SPECIAL ENVOY’S OPENING REMARKS AT PEACE CONSULTATIONS FOR YEMEN

Sweden, 6 December 2018 – 

Thank you very much. Thank you very much indeed. And thank you through Your Excellency and the Foreign Minister of Sweden, Margot Wallstrom, thank you to your government, for your hosting, for your welcome, as you say a very warm welcome in a slightly less warm country, and so thank you for having us here in this remarkable location. I’m very grateful to you for doing this, to want to, and this efforts to make this happen. Thank you so much. Thank you so much.

I would like also to extend my gratitude to the delegations. You’re here, it’s not easy, it’s been more than two years since you have sat down together, and we’re very well aware that there are many difficult decisions taken even to be here and of course there’ll be challenges in the days ahead, but we’re very grateful to you for your travel and for your presence.

And I’d also like to thank the Saudi-led coalition, the Sultanate of Oman, and the Government of Kuwait for their support in making this happen, in getting us here. Many many governments played a large part in making this morning take place, and I’m very grateful to them and I know the Secretary-General of the United Nations is equally so.

Today marks, we hope, the resumption of a political process. After two and a half years, without a formal political process, the convening of the two delegations here is an important milestone. It demonstrates to the international community here represented and to whom we speak to each other, and most importantly to the people of Yemen that are ready to come together in the name of a peaceful political solution to the conflict. I have received numerous statements of support for these consultations from your respective leaderships and I’m very grateful to them for that. Moreover, during the past weeks, both parties, both parties have issued calls for reduction of violence, for a de-scalation to use that word, of military operations, which is of course important as a backdrop to the talks that we will be having here to the consultations will be having here. Such a reduction on violence and restraint on the battlefield has a significant impact on the lives of Yemenis, but it’s also a signal to the people of Yemen that we are here with serious intent to pursue a political solution.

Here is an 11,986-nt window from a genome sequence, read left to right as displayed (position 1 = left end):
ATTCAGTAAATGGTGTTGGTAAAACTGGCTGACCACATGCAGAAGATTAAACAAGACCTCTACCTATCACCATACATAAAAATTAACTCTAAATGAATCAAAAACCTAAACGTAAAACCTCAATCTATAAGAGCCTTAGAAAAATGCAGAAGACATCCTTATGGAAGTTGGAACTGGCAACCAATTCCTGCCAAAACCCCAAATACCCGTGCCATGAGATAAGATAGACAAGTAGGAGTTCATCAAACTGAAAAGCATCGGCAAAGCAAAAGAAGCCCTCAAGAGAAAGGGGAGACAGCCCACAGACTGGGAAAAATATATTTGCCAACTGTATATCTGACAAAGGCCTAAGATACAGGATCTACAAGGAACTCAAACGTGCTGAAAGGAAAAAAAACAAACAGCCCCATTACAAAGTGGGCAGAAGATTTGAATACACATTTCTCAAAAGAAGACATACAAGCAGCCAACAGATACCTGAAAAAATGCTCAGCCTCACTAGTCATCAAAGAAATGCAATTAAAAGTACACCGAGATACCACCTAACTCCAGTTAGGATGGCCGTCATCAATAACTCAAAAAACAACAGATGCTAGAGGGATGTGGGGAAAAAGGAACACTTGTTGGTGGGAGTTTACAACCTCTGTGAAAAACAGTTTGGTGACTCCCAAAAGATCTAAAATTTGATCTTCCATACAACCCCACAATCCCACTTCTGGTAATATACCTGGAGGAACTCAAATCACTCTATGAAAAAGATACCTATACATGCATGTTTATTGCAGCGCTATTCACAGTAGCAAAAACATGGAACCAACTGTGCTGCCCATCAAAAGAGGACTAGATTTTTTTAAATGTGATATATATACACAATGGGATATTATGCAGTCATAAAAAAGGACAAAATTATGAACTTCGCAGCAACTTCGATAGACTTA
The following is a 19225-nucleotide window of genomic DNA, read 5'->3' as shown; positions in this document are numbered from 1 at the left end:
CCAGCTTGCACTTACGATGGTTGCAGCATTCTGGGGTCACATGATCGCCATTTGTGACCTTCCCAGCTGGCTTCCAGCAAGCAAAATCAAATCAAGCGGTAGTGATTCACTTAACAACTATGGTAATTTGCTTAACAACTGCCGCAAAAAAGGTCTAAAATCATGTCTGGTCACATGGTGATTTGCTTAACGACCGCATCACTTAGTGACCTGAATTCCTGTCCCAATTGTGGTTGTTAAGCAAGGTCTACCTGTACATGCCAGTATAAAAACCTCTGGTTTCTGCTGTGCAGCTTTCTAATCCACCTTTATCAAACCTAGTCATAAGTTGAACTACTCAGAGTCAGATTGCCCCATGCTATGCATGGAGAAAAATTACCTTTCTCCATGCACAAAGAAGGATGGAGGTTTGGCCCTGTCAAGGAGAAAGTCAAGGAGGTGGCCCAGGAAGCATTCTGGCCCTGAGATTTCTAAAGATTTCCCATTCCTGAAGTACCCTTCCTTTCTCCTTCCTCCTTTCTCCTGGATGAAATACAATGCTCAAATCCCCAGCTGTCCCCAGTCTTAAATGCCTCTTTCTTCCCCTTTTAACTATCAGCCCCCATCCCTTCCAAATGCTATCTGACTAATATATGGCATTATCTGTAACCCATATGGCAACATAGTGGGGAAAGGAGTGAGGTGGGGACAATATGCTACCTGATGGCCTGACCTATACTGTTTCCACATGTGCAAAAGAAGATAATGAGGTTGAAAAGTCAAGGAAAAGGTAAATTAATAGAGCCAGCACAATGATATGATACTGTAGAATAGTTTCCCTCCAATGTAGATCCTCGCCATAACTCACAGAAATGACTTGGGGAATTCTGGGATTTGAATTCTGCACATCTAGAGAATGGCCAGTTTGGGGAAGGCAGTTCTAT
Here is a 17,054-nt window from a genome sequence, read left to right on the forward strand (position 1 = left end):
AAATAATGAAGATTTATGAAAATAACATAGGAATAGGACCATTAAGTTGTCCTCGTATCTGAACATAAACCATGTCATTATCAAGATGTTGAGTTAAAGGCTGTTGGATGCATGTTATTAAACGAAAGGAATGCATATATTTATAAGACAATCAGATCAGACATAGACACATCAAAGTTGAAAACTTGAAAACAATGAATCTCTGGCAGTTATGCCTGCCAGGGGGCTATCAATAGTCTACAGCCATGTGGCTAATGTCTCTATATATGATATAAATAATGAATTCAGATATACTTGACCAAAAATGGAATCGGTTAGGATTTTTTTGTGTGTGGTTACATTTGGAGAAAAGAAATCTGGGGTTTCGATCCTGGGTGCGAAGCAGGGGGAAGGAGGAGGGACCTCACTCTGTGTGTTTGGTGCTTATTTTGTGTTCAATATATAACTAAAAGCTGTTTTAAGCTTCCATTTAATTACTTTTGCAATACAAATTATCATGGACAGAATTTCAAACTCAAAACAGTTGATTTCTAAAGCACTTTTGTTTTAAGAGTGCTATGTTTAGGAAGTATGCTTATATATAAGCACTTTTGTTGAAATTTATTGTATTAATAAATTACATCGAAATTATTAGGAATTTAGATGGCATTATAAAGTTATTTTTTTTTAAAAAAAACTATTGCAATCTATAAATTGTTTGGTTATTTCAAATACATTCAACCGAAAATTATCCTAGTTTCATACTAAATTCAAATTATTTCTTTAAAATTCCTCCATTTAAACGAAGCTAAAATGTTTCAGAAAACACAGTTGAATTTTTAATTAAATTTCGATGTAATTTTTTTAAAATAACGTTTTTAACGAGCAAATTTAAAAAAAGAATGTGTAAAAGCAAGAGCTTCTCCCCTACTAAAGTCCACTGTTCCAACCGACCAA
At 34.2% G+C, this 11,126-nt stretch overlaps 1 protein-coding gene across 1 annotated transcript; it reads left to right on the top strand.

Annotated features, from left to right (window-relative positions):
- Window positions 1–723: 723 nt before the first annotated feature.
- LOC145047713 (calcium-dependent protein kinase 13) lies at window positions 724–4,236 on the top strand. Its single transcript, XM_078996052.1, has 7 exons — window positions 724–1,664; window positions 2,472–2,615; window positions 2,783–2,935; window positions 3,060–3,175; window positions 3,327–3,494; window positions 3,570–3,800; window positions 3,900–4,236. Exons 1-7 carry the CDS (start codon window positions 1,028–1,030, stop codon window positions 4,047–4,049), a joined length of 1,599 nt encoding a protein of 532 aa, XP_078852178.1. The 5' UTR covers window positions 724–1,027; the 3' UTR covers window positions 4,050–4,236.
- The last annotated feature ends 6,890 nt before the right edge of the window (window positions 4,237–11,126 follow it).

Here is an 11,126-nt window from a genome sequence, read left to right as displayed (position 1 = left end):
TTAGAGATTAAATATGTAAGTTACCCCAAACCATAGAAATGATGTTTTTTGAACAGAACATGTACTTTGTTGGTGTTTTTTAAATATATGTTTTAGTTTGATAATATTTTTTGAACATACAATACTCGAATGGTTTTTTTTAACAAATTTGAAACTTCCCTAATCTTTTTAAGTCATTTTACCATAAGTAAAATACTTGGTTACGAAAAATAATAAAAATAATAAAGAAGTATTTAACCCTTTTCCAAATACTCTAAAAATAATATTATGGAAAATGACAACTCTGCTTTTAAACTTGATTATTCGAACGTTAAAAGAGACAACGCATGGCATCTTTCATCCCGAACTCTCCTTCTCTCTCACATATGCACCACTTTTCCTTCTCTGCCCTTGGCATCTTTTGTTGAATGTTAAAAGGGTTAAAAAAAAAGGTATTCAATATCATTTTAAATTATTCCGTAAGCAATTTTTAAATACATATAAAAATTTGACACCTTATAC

Today, I’m also pleased to announce the signing of an agreement on the exchange of prisoners, detainees, the missing, the forcibly detained and individuals placed under house arrest. This is a huge tribute to those here present, and of enormous importance to the many many thousands of families who seek the return to them of those currently lost to them. It will allow thousands of families to be reunited and it is a product of very effective active work from both delegations, and I’m very grateful.

What we will do here, and in the coming weeks, is to work on the implementation of that agreement, to make it happen. But it’s a good sign and I think it’s an important sign. The bar for success here, however, is higher than this. And as the people of Yemen know, much better than me the desperate situation that they face in Yemen on a daily-basis includes the prospect of famine, includes the continuing degradation of the economy health care and education across all aspects of their lives, humanitarian agencies have raised and the minister reminded us, the alarm regarding the terrible conditions for the country’s children. Thousands have died as a direct consequence of the fighting, and many tons of thousands more have died from malnutrition. So the political process, the talks that we will have offers an alternative to the narrative of conflict, and it begins here. And we seek to turn back the path from those problems and terror, and difficulties of life towards peace.

Here in the coming days, we will have a critical opportunity to give momentum to the peace process to move towards a comprehensive agreement based on the three references, the GCC initiative and its implementation, the Outcomes of the National Dialogue, and the relevant resolutions of the Security Council, including 2216. In the coming days, you will have the opportunity, people here present, to discuss and make serious progress, I hope, on a framework for negotiations that sets the parameters for the peace agreement and the resumption of the political transition.

Based on my consultations with the parties and many other experienced and knowledgeable Yemenis, I believe that we can also here, in the coming days, find solutions on specific issues that will improve cooperation and reduce suffering. I have referred to the agreement on prisoners, but we will be hoping to talk about economic issues, about the reduction of violence in many different parts of the country Hudaydah and elsewhere. We will be talking about the issue of Sana’a airport and other measures like that, and we will have the opportunity to discuss the issues of humanitarian access and how the humanitarian programs can be more effective.